Beyzai in his first wedding in the company of other artists, notably Parviz Fannizadeh and Parviz Sayyad, 1965

His daughter, Niloofar Beyzaie, is a theater director and playwright.

Beyzaie published a number of studies such as A Study on Iranian Theatre (Namayesh dar Iran), theatre of Japan and theatre of China. Some of his plays, such as Death of Yazdgerd, have been translated in other languages and was made into a film by Beyzaie himself.

1970s and the outset of a cinematic career[edit]

In 1969 Beyzaie began his film career by directing the short film Amu Sibilou (Uncle Mustachio) followed by "Safar" in 1970 in the framework of Iranian New Wave that includes directors such as Nasser Taghvai, Ali Hatami, Sohrab Shahid Sales, Dariush Mehrjui, Abbas Kiarostami, Khosrow Sinai and others.

He made his first feature film "Ragbar" ("Downpour"), in 1971. His other films include Qaribe va Meh (Stranger and the Fog) (1974), Cherike-ye Tara (Ballad of Tara) (1979), Bashu, the Little Stranger (1986, released in 1989), Shāyad Vaghti digar (Maybe another time) (1988) and Mosaferan (Travellers) (1992).

Filmmaking and plays in the 1980s and 1990[edit]

After the Iranian Cultural Revolution in 1981 Beyzaie was expelled from the university. He continued writing and making films though. His screenplay Ruz-e Vaqe'e (The Fateful Day) was adapted into a film in 1995 and another screenplay was adapted into a film named Fasl-e Panjom (The fifth season) in 1996, whilst he also made four other films.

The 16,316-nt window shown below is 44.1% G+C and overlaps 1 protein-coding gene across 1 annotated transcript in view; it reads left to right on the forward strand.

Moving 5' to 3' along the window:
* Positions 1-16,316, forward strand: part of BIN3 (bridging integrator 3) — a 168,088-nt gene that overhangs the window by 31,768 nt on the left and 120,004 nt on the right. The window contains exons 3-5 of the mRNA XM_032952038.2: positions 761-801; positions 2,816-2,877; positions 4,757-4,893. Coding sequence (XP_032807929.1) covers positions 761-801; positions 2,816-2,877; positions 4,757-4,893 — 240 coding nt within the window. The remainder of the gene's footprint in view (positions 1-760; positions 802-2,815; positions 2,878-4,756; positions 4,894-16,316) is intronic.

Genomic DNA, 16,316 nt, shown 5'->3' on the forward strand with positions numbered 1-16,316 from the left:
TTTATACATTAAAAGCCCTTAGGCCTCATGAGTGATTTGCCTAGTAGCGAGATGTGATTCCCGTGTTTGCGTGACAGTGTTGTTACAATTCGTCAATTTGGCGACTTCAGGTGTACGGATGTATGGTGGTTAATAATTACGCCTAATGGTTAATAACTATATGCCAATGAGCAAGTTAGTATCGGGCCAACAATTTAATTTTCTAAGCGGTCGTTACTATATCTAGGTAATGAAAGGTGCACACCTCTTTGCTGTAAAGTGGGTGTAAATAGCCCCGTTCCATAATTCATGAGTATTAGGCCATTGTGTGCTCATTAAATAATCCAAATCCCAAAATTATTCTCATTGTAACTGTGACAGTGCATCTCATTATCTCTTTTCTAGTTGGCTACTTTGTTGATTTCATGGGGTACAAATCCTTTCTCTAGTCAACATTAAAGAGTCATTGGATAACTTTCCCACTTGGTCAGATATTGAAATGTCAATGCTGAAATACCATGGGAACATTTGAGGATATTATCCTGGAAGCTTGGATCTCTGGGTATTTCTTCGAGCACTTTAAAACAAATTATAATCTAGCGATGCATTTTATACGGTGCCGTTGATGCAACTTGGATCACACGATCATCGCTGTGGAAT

He married the actress and make-up artist Mozhdeh Shamsai in 1992 and in 1995 he left Iran for Strasbourg at the invitation of the International Parliament of Writers. Soon however he returned and staged The Lady Aoi in Tehran.

After 2000[edit]

In 2001 Beyzaie made Killing Mad Dogs, after which he managed to stage three plays. He left Iran in 2010 at the invitation of Stanford University, and has since been the Daryabari Visiting Professor of Iranian Studies, teaching courses in Persian theatre, cinema and mythology. There he has given workshops on the Shahnameh, the history of Iranian performing arts, Iranian as well as Semitic myths. He has also staged several of his plays including his nine-hour Tarabnameh.

Cinematic style[edit]